The Independent National Electoral Commission (INEC) received N1.47 billion to replace and maintain computer servers for use during the 2019 general elections the same servers the commission claimed it did not use in the election.
It is not clear though how the servers, which store computer data, were used during the polls. But the finding raises fresh concerns over the commission’s recent claim it had no server for the elections to show any candidate in the 2019 elections.
Determining whether the commission operated a central computer database that received election results has become central to the 2019 presidential election dispute, after former Vice President Atiku Abubakar said results on the server proved he defeated President Muhammadu Buhari.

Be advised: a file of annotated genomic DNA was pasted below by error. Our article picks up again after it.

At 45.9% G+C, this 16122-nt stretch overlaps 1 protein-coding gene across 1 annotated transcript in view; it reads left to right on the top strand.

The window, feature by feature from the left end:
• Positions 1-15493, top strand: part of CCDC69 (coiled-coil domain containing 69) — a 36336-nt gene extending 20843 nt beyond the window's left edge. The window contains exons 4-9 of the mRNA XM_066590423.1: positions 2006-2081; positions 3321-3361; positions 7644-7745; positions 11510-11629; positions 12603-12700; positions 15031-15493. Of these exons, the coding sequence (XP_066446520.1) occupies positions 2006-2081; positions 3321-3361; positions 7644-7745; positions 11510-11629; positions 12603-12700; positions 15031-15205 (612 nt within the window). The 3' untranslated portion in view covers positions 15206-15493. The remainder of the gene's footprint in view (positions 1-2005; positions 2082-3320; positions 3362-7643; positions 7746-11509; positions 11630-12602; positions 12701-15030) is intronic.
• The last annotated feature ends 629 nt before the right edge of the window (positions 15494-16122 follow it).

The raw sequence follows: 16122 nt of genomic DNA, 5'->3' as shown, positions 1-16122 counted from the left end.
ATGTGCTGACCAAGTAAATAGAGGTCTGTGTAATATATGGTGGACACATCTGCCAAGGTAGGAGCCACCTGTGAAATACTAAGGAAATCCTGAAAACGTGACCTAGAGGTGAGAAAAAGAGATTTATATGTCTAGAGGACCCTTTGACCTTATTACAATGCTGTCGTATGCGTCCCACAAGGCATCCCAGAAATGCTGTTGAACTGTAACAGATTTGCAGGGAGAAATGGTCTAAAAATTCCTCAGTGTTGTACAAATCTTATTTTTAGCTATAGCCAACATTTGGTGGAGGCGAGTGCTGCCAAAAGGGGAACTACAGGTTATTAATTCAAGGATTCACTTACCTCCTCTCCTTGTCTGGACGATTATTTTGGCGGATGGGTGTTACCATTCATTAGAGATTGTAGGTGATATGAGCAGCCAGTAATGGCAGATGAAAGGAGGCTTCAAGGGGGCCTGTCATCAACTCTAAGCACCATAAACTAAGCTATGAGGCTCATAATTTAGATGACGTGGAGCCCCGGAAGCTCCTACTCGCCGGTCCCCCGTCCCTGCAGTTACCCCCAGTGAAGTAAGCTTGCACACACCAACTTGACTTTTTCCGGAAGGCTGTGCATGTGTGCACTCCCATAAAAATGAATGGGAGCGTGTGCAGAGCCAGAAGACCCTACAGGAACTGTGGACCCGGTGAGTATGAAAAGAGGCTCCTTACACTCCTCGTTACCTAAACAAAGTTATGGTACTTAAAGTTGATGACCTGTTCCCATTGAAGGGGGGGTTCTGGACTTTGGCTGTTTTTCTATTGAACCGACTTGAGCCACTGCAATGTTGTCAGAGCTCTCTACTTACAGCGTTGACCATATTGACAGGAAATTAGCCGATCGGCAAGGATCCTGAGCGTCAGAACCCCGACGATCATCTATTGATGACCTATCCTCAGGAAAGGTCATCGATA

The electoral commission declared Mr Buhari winner of the February 16 election, but Mr Abubakar, his main challenger, has rejected the decision, saying his win was suppressed by INEC.
The electoral commission has disputed Mr Abubakar’s claims, and has denied transmitting election results electronically or saving them on a server.
The news platform has seen details of INEC’s budget for the 2019 elections, and the spending plan shows the electoral body collected from the federal government N1.47 billion for servers. The commission requested N2.27 billion.
It is not clear whether these servers were used for the elections, or whether election results were transmitted electronically. INEC insists it did not send results electronically to a server, but some ad hoc staff used during the polls have claimed they were instructed to send the results to a “central server”.
A spokesperson for the commission, Festus Okoye, told a reporter the budget for servers was made in anticipation that President Buhari would sign the amended Electoral Act to allow electronic transfer of voting results.